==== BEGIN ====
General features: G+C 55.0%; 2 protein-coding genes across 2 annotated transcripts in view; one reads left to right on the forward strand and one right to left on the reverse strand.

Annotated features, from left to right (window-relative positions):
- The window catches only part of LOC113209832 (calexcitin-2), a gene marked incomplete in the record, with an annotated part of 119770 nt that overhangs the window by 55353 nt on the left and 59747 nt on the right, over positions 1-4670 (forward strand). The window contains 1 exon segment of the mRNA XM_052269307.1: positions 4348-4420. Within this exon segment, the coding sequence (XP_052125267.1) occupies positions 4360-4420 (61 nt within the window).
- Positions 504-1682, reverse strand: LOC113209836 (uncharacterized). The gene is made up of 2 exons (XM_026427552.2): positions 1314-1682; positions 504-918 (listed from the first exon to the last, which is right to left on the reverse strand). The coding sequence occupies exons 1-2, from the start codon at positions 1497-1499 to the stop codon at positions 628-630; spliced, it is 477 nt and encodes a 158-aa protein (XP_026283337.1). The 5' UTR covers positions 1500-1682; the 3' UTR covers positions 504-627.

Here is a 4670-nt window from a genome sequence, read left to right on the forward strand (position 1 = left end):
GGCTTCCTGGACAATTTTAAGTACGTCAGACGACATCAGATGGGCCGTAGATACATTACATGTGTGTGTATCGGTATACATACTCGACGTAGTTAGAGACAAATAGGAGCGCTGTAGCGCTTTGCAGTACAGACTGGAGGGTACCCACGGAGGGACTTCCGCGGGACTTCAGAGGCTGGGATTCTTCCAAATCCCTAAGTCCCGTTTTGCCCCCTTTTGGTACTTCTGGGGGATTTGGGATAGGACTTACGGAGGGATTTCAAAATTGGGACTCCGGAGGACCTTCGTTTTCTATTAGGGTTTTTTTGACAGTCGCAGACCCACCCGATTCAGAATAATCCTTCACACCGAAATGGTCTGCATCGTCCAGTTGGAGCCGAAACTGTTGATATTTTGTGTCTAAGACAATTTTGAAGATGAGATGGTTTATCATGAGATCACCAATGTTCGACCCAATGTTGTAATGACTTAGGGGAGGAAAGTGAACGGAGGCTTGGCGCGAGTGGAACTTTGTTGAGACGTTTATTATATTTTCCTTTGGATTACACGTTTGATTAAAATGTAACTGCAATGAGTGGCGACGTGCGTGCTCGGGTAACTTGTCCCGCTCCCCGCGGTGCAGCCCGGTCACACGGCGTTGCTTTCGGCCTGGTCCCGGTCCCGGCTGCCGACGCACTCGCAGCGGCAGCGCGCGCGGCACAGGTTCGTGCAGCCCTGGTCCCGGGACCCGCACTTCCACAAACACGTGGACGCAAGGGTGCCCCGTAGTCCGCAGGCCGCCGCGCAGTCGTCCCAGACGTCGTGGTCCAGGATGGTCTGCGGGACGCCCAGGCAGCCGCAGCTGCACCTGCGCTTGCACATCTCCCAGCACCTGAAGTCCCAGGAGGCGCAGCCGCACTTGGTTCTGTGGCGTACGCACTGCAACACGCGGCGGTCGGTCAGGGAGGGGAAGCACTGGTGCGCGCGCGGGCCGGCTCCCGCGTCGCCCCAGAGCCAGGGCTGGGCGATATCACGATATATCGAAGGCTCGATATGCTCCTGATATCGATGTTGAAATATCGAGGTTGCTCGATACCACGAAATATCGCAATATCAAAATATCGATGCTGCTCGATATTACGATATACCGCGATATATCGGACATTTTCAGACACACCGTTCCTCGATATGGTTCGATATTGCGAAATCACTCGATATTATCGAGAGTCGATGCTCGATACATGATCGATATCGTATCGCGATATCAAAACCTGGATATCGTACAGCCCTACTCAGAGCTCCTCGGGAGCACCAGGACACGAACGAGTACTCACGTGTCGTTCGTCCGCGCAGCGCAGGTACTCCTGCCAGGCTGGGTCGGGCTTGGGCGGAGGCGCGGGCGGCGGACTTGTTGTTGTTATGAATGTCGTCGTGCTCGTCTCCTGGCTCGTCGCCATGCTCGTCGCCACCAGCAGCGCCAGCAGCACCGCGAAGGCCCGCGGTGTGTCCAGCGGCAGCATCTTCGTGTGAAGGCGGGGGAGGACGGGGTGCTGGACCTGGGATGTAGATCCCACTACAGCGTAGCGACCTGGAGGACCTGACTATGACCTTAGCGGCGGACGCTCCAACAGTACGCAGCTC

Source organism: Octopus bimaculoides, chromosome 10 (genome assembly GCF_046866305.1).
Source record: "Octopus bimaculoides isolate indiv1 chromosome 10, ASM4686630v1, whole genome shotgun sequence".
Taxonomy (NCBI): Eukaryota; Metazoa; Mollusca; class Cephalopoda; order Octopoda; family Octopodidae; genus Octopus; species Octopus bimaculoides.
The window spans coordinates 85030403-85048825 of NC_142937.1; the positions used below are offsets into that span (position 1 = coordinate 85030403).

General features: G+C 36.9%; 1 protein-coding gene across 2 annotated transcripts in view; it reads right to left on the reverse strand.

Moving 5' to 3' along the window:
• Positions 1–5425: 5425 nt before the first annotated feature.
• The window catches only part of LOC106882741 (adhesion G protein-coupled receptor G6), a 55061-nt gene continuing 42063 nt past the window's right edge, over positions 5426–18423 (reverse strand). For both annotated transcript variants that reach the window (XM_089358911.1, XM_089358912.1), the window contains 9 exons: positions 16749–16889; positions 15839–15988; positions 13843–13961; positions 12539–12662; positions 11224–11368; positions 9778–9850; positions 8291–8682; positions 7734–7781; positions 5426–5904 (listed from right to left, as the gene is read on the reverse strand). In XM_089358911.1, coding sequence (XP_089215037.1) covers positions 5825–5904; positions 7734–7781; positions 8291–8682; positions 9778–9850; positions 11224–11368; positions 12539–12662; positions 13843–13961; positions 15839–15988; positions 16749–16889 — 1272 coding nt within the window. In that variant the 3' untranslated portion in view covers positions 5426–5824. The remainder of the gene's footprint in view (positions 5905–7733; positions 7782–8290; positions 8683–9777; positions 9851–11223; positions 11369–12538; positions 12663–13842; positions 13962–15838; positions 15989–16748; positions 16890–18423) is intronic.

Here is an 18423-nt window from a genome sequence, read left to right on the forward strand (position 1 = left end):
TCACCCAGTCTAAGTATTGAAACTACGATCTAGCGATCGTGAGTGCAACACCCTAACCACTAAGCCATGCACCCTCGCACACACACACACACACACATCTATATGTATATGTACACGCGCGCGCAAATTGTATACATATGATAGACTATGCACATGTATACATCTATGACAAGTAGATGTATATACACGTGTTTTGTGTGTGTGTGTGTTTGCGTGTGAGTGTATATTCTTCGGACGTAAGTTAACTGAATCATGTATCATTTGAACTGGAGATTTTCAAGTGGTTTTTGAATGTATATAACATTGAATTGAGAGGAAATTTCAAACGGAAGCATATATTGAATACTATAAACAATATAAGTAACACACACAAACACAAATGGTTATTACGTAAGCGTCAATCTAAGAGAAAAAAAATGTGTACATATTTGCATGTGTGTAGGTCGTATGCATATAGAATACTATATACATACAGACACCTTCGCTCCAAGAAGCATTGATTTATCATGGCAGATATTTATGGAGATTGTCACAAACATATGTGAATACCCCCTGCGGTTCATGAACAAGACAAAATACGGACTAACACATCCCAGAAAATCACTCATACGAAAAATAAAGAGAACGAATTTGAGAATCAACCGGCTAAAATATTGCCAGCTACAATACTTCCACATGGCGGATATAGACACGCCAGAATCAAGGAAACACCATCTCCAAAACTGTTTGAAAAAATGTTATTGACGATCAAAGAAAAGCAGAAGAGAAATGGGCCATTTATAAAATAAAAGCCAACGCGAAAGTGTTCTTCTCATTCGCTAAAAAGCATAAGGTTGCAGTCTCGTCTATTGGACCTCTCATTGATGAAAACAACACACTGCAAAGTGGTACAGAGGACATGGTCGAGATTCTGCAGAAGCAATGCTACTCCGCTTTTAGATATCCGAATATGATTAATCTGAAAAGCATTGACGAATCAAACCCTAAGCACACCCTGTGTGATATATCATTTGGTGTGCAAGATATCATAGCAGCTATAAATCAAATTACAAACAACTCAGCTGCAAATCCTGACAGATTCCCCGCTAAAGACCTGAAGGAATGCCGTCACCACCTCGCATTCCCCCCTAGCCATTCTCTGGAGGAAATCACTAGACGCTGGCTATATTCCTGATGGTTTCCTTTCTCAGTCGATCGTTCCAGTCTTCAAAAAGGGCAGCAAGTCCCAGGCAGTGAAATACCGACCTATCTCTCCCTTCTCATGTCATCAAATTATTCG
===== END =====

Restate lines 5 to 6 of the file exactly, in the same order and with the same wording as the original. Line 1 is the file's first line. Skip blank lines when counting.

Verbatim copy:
Here is a 4670-nt window from a genome sequence, read left to right on the forward strand (position 1 = left end):
GGCTTCCTGGACAATTTTAAGTACGTCAGACGACATCAGATGGGCCGTAGATACATTACATGTGTGTGTATCGGTATACATACTCGACGTAGTTAGAGACAAATAGGAGCGCTGTAGCGCTTTGCAGTACAGACTGGAGGGTACCCACGGAGGGACTTCCGCGGGACTTCAGAGGCTGGGATTCTTCCAAATCCCTAAGTCCCGTTTTGCCCCCTTTTGGTACTTCTGGGGGATTTGGGATAGGACTTACGGAGGGATTTCAAAATTGGGACTCCGGAGGACCTTCGTTTTCTATTAGGGTTTTTTTGACAGTCGCAGACCCACCCGATTCAGAATAATCCTTCACACCGAAATGGTCTGCATCGTCCAGTTGGAGCCGAAACTGTTGATATTTTGTGTCTAAGACAATTTTGAAGATGAGATGGTTTATCATGAGATCACCAATGTTCGACCCAATGTTGTAATGACTTAGGGGAGGAAAGTGAACGGAGGCTTGGCGCGAGTGGAACTTTGTTGAGACGTTTATTATATTTTCCTTTGGATTACACGTTTGATTAAAATGTAACTGCAATGAGTGGCGACGTGCGTGCTCGGGTAACTTGTCCCGCTCCCCGCGGTGCAGCCCGGTCACACGGCGTTGCTTTCGGCCTGGTCCCGGTCCCGGCTGCCGACGCACTCGCAGCGGCAGCGCGCGCGGCACAGGTTCGTGCAGCCCTGGTCCCGGGACCCGCACTTCCACAAACACGTGGACGCAAGGGTGCCCCGTAGTCCGCAGGCCGCCGCGCAGTCGTCCCAGACGTCGTGGTCCAGGATGGTCTGCGGGACGCCCAGGCAGCCGCAGCTGCACCTGCGCTTGCACATCTCCCAGCACCTGAAGTCCCAGGAGGCGCAGCCGCACTTGGTTCTGTGGCGTACGCACTGCAACACGCGGCGGTCGGTCAGGGAGGGGAAGCACTGGTGCGCGCGCGGGCCGGCTCCCGCGTCGCCCCAGAGCCAGGGCTGGGCGATATCACGATATATCGAAGGCTCGATATGCTCCTGATATCGATGTTGAAATATCGAGGTTGCTCGATACCACGAAATATCGCAATATCAAAATATCGATGCTGCTCGATATTACGATATACCGCGATATATCGGACATTTTCAGACACACCGTTCCTCGATATGGTTCGATATTGCGAAATCACTCGATATTATCGAGAGTCGATGCTCGATACATGATCGATATCGTATCGCGATATCAAAACCTGGATATCGTACAGCCCTACTCAGAGCTCCTCGGGAGCACCAGGACACGAACGAGTACTCACGTGTCGTTCGTCCGCGCAGCGCAGGTACTCCTGCCAGGCTGGGTCGGGCTTGGGCGGAGGCGCGGGCGGCGGACTTGTTGTTGTTATGAATGTCGTCGTGCTCGTCTCCTGGCTCGTCGCCATGCTCGTCGCCACCAGCAGCGCCAGCAGCACCGCGAAGGCCCGCGGTGTGTCCAGCGGCAGCATCTTCGTGTGAAGGCGGGGGAGGACGGGGTGCTGGACCTGGGATGTAGATCCCACTACAGCGTAGCGACCTGGAGGACCTGACTATGACCTTAGCGGCGGACGCTCCAACAGTACGCAGCTC